We’re starting to get some details about the new media venture into which eBay founder Pierre Omidyar is plowing $250 million and retaining the services of Glenn Greenwald, Laura Poitras, and Jeremy Scahill. The New York Times’ David Carr has followed up Jay Rosen’s interview with the media’s new favorite billionaire with a Q&A and a column that notes the wave of tech rich guys who have a sudden interest in owning news organizations.
The most salient point to emerge from all the discussion so far is that we still don’t really know much.
Omidyar told Carr, in fact, that the news slipped out prematurely and that he and Greenwald have been talking about the project for just over two weeks. He doesn’t know exactly what the general-interest news organization is going to look like, or how, or if, it will one day pay for itself. So our knowledge of the situation is restricted to bare facts: $250 million, three journalist names, Omidyar’s tech background, and that he has bankrolled another noble media venture, Hawaii’s Civil Beat, which, someone ought to say, could win a prize for worst news site design on the Internet.
We are left, then, to pore over reports of Omidyar’s character (stand-up guy), his philanthropic ventures (very active), and his vaguely articulated notions about what this “mass media” venture could be. On the business side of things – the “Does Omidyar know how to save journalism?” front – we should all just stop getting excited. He clearly does not know how to make news a profitable enterprise, nor does he profess to. He confessed to Carr that serious journalism probably can’t pay the bills.
“Certainly the learning from our site in Hawaii shows how difficult it is,” he said. “Advertisers don’t want to put their ads next to the investigative story; it’s extremely difficult to do that. And very few people today actually read those serious news stories on the Web now. The audience for the most important stories can be depressingly small.”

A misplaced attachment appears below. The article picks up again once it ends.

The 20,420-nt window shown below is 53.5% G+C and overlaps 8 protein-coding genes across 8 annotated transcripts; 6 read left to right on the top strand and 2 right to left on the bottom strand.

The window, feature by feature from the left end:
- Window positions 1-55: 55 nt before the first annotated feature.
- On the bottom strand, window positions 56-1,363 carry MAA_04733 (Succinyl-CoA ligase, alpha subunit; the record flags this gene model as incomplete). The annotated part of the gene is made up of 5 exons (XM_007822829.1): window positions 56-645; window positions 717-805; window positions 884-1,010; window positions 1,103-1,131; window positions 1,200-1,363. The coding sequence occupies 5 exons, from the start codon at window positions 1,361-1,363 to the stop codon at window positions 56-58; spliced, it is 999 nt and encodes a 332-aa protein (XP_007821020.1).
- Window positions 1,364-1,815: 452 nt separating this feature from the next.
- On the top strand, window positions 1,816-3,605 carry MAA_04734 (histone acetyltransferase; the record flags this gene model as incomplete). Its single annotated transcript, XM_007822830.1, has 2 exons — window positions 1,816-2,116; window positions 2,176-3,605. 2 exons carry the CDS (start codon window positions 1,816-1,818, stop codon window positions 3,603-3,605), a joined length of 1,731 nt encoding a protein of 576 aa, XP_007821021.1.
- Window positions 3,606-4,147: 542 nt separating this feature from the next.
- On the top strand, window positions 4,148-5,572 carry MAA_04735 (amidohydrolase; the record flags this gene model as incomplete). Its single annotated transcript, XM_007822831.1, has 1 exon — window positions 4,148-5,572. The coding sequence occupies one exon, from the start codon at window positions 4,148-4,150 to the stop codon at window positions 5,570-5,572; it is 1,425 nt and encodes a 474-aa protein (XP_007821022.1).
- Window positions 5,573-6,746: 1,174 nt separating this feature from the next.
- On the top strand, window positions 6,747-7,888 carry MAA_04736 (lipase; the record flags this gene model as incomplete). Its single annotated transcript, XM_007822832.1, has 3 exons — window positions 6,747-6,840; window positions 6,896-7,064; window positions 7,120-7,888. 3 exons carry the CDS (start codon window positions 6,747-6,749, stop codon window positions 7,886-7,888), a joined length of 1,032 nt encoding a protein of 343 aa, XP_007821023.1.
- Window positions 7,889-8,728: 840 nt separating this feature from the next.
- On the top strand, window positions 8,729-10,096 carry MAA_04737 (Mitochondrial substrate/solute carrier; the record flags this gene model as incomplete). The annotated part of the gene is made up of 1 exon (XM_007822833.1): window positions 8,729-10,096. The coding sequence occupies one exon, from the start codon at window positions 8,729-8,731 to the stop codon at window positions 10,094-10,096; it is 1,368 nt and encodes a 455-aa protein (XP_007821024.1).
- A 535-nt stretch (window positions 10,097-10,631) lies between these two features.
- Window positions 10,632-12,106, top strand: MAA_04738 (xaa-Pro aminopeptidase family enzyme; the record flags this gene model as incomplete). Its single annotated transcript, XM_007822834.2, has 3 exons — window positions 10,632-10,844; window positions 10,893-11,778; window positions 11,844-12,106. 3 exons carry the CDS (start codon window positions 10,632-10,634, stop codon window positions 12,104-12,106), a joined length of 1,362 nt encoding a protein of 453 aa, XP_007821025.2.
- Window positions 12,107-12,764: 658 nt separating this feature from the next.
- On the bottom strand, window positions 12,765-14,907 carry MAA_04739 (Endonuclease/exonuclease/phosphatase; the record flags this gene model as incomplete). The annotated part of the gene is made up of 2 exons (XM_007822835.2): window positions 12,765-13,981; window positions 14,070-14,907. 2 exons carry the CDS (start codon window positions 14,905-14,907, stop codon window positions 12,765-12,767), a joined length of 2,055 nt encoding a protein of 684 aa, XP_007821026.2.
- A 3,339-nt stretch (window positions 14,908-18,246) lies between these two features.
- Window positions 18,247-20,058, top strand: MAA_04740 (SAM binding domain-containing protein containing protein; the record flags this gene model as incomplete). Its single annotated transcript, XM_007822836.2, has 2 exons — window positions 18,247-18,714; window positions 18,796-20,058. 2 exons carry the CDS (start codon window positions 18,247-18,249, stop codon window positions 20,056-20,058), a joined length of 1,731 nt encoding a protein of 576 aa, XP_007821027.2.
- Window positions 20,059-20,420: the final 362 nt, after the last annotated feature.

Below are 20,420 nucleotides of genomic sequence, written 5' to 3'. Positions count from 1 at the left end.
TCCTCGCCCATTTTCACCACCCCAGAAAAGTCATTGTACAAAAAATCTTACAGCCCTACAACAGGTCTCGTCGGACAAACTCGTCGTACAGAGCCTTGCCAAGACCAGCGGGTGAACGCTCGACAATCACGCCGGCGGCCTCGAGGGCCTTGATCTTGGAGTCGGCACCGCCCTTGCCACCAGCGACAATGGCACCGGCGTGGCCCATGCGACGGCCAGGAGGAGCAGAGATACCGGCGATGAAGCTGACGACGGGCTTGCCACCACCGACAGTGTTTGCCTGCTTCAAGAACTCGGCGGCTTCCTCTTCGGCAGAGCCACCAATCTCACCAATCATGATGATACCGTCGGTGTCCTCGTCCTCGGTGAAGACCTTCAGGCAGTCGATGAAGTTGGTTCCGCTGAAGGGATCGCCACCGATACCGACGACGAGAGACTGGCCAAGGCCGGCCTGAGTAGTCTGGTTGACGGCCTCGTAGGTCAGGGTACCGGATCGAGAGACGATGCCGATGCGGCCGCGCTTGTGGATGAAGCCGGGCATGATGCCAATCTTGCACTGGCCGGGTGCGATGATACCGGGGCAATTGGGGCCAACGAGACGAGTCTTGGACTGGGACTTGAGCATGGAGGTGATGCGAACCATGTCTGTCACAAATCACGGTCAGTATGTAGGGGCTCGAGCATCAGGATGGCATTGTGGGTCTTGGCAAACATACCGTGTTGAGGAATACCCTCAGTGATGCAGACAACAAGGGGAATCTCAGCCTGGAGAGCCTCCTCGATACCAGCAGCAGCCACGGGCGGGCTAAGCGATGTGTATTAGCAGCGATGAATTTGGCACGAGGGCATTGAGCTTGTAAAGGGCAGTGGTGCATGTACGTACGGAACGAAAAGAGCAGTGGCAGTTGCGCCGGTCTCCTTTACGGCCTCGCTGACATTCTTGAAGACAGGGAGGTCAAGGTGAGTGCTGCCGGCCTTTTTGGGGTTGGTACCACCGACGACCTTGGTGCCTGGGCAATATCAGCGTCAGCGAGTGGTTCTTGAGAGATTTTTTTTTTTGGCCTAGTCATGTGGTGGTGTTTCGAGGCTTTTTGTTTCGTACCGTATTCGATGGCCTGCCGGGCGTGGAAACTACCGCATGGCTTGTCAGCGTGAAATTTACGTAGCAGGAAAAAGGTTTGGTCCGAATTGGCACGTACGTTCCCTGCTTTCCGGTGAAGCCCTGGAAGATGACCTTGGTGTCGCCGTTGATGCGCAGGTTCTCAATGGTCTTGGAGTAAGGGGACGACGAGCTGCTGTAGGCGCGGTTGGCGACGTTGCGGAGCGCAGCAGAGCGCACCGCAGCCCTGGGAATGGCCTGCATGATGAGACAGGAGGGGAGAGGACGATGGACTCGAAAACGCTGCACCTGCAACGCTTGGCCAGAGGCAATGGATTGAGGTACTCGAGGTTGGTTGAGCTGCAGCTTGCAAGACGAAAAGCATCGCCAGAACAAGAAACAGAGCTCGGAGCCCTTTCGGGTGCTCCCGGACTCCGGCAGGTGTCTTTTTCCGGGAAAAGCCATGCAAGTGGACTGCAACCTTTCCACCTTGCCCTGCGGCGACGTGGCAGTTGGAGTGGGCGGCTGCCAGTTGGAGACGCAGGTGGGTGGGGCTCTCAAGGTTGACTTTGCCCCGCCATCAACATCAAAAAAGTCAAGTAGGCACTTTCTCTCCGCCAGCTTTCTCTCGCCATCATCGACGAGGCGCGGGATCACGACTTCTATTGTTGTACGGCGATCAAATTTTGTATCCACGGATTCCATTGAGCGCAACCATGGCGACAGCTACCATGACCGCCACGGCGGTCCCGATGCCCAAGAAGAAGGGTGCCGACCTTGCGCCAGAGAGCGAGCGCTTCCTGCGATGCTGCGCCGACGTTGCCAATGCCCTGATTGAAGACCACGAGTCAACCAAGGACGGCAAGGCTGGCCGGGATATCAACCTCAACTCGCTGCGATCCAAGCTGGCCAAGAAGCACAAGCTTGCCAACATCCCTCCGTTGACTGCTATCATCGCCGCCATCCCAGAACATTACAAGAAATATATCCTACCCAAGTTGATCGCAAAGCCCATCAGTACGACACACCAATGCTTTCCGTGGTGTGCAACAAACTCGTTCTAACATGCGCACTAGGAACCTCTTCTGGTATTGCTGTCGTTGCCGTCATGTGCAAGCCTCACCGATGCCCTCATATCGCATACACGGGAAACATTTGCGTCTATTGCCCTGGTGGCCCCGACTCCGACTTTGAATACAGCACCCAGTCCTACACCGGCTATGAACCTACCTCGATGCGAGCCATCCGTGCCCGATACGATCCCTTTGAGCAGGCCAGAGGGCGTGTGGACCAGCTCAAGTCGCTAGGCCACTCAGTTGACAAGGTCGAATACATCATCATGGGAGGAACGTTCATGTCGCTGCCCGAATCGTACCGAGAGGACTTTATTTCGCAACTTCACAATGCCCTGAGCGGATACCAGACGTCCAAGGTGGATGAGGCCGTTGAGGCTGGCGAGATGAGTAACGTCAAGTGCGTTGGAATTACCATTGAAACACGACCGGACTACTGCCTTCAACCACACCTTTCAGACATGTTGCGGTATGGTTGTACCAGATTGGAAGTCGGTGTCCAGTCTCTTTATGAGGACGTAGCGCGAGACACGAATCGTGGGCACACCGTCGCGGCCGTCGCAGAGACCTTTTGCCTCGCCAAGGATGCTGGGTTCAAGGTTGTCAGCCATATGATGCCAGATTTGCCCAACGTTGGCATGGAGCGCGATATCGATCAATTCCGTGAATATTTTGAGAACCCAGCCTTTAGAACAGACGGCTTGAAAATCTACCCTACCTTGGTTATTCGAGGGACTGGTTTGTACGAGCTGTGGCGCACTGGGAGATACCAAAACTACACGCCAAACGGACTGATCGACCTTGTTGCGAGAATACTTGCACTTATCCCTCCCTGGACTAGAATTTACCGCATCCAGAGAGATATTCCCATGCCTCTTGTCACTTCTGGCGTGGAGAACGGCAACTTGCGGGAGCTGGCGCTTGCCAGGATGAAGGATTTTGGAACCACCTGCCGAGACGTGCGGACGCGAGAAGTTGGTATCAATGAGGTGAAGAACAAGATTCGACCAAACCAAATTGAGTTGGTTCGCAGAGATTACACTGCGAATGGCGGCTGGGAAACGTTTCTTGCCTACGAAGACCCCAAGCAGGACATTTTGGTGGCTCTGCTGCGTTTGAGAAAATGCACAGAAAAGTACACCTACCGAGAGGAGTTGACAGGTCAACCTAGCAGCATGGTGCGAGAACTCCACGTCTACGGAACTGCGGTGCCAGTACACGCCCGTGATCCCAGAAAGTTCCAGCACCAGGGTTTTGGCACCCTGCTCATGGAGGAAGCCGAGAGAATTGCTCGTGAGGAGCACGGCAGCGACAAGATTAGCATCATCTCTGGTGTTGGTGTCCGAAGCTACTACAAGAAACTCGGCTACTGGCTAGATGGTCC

He deserves credit for his candor, and no-one should blame him for not knowing how to make a serious news organization financially viable. That he’s willing to invest so much money in such a venture while knowing how nigh-on-impossible it is to monetize this important but unmarketable work is something people ought to praise. And in any case, $250 million is more than enough to get a publication off the ground, and to fund it while he experiments with business models for at least a few years.
What is perhaps most telling about Omidyar’s statements so far, though, is that while he sees himself as a technologist willing to experiment with technological solutions to old-media problems, he wants to use an old-media solution to guard against a new-media seepage. He told Carr that one thing he has learned from Civil Beat, which specializes in investigative reporting, is that “a large part of driving the conversation forward is having voices based in expertise as well as passion for the topic.”
That’s why he has enlisted the services of Greenwald, Poitras, and Scahill, and it is a refreshing step in the opposite direction of the prevailing currents of online media, which favor the promotion of Miley Cyrus twerking videos over, say, counter-programming about NSA surveillance.
Given the reign of the CPM-driven model, which encourages clickbait headlines (BuzzFeed, Business Insider), manipulation of social-virality mechanisms (BuzzFeed, Upworthy), and massive pageview whoring (BuzzFeed, Gawker Media) all in the name of serving more ads (native or exotic), the public would be forgiven for thinking that the impact of technology on media has so far been limited to the cheapening of the news product.
Tech’s effect on media, still, has been most effective in terms of improved reporting and publishing tools (smartphones with cameras and digital recorders, content management systems, Google, Wikipedia) and the advent of new distribution networks that can faciliate tremendous scale (Twitter, Facebook, Reddit, Digg, email). So it’s important that Omidyar recognizes, and is seeking to promote, the very old-media values of deep expertise and deep dives. You might not agree with everything – or anything – Glenn Greenwald and Laura Poitras say, but they report from informed positions and argue their points. They’re never just going to do a quick rehash of the day’s big news and slap a few gifs on it. They represent the antithesis of the listicle.
As Omidyar puts it: “They are people who are willing to put themselves out there and be transparent about it, not just spouting opinions without any kind of basis. They say, “Look, I know about this stuff. This is how I know about it; here’s what I’ve learned and I’m going to tell you what I think about this.””
That is not a description of the kinds of reporters you employ in a low-overhead, pageview-milking new media venture. It is not a scalable model. It requires investment in humans, and in old media values that dictate that someone know, intimately, what they’re writing about. It is a model that can’t be CPM’d.
It’s a model that only a billionaire can afford to try.
[Image Credit: Joi on Flickr]